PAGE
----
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Looking Back on — and Forward from — PMA-U

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Thanks to the officers and members of the Sacramento Publishers and Authors Association who awarded me the 2003 PMA scholarship to Publishing University, I am now in a position to say the following: “Whew!”

I had no idea what a wealth of information I would be offered over a three-

day period through more than 70 seminars on a smorgasbord of topics from the opening day free legal clinic (a must) to the closing day meeting with top

level bookstore executives.

We have all heard, ad nauseam, the mantra that the main principle of real estate is “Location! Location! Location!” After attending the seminars at PMA University, I have concluded that the main principle of book publishing is “Marketing! Marketing! Marketing!”

The second principle is “Contacts! Contacts! Contacts!”

Rethinking Art vs. Business Issues

I am first of all a writer and came to the business end of publishing reluctantly and ill-informed. My frustration with editors and major publishing houses was such that I knew I–or anyone else–could do better. I’m not so sure now.

First, it was difficult for me to see my craft–my “art”–as a business, but, folks, that is what it is. Before PMA University, my main focus was on the creative process and I tended to set myself above the business end of “the business.”

PMA University convinced me that the business end is“the business.” Maybe you cannot be a writer and a publisher as well, although our group has many success stories to refute that notion.

I am thinking this one over.

But I know now that if I am still to wear both hats, I’m going to have to put the pen aside and get the publicity machine going full blast. In this respect, the contacts I made at PMA University will be invaluable.

I have spent most of my time since I returned organizing the boxes of good stuff I brought back. First among these materials are the business cards from major players in the publishing business. I’m sending them personalized e-mails and following up with personalized letters and, in some cases, phone calls. My main emphasis will be on librarians since this is an aspect of “the business” that I have totally neglected.

My Greatest Hits List

The “Getting Through to Libraries” session was invaluable for members

interested in selling to the “Most Profitable Market.” Another don’t-miss seminar was the one dealing with bookstores run by Marcella Smith, Barnes & Noble Director of Small Press and Vendor Relations.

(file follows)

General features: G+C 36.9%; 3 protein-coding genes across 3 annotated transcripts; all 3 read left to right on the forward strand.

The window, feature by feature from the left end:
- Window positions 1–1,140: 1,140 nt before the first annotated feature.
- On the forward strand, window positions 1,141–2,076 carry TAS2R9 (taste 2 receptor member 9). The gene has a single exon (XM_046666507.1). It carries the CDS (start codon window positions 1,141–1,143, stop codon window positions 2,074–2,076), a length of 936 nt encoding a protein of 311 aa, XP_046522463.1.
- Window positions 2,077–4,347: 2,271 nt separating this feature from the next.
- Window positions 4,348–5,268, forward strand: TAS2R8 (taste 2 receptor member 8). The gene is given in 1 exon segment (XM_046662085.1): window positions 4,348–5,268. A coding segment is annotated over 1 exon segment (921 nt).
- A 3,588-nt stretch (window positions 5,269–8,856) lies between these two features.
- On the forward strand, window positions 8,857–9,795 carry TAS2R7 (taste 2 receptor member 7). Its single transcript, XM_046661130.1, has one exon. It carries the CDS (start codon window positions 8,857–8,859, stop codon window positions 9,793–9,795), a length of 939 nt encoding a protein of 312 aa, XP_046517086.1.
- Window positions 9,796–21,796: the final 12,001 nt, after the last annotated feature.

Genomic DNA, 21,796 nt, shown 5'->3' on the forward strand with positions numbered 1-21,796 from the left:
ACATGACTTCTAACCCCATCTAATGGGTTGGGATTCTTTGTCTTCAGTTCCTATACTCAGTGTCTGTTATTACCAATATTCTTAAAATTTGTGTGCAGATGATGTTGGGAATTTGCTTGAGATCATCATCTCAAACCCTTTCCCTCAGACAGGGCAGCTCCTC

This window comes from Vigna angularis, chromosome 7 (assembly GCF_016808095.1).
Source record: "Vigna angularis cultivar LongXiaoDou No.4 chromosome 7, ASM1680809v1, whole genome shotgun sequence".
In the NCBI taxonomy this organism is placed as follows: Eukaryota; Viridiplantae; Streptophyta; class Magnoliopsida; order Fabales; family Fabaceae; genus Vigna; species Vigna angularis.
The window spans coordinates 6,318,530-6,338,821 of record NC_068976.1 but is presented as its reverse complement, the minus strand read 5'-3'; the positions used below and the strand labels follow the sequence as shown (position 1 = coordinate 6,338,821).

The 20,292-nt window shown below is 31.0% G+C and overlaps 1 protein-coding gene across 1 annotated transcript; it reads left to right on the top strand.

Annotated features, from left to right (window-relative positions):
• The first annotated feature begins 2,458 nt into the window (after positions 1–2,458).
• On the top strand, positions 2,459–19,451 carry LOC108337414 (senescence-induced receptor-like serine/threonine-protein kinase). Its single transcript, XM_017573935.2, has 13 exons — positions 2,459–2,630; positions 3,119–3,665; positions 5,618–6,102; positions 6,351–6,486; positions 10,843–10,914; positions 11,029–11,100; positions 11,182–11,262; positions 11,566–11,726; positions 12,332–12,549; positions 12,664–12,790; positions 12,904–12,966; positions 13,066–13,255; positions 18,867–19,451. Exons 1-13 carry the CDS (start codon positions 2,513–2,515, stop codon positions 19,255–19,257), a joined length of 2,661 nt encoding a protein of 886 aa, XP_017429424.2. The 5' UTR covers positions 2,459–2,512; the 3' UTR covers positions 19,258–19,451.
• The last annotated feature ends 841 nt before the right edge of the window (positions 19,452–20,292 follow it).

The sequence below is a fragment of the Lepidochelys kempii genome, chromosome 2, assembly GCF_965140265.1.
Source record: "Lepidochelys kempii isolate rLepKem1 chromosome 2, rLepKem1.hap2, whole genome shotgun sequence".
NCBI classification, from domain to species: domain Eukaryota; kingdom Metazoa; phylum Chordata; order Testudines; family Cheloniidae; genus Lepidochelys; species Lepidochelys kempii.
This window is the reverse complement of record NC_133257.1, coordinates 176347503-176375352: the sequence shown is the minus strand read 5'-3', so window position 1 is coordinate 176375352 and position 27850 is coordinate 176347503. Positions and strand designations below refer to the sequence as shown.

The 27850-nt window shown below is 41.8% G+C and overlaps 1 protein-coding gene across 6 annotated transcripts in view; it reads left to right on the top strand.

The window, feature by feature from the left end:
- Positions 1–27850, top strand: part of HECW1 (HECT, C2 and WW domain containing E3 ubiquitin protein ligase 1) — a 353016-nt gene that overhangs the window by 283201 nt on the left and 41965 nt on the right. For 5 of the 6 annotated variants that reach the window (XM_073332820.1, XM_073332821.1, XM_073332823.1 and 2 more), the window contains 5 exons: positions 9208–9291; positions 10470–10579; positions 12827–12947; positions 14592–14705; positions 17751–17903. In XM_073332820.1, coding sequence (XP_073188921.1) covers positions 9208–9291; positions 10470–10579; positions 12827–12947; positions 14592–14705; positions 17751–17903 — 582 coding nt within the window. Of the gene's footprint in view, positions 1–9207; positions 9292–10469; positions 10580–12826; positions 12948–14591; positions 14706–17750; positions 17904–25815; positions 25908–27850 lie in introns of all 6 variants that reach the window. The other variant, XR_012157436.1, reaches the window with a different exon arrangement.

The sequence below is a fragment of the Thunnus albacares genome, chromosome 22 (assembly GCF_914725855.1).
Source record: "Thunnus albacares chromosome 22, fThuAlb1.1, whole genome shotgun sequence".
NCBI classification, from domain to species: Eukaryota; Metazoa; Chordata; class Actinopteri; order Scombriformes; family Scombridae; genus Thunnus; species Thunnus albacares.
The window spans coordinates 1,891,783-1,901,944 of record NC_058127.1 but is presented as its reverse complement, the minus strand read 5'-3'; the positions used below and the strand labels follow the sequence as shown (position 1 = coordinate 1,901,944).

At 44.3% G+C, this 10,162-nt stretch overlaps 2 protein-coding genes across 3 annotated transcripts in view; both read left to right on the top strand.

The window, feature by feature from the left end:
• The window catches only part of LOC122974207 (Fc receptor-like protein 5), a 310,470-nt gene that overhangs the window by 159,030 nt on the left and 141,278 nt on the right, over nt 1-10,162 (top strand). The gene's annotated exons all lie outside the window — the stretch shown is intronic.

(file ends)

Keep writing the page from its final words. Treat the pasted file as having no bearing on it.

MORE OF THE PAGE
For PMA members who need to know how to put books together, there were good seminars on everything from bookbinding to e-book preparation. In short, there was something for everyone on every aspect of bookmaking. A

first-time author as well as a seasoned publisher could find much to learn.

My only criticism of the event, and it is a minor one, is that too many of the seminars I wanted to attend went on at the same time. In fact, I didn’t see any seminar listed that I did not want to attend. So there were hard choices to be made.


For 2004

If you’re planning to go to this “must” event next year, I have some suggestions for you:

1. Talk to someone who has been there.

2. When you get your advance materials, look them over carefully. You will want to attend every session. You can’t. You WILL have to make choices.

3. Attend the first-day free legal clinic.

4. Attend the evening reception; take a pocketful of your business cards and collect a pocketful of business cards from great contacts.

5. Contact these “contacts” immediately on returning.

6. Pick your spots at the luncheons. The tables are labeled by subject matter and I got a wealth of tips during the two-hour lunch “breaks.”

7. Spend your free time talking to the vendors you find interesting. I came away knowing about many money-saving vendors I would have not found anywhere else.

It will take some time to sort out all that I have learned. Meanwhile I’ll be busy applying “the first principle” of publishing–”Marketing! Marketing! Marketing!”–through the great contacts I made at PMA University.

Lew Osteen is a published author as well as a publisher. He writes under the pen name Early Santee and currently has a trilogy, “The Joshua Trail,” in selected bookstores and most major bookseller websites.

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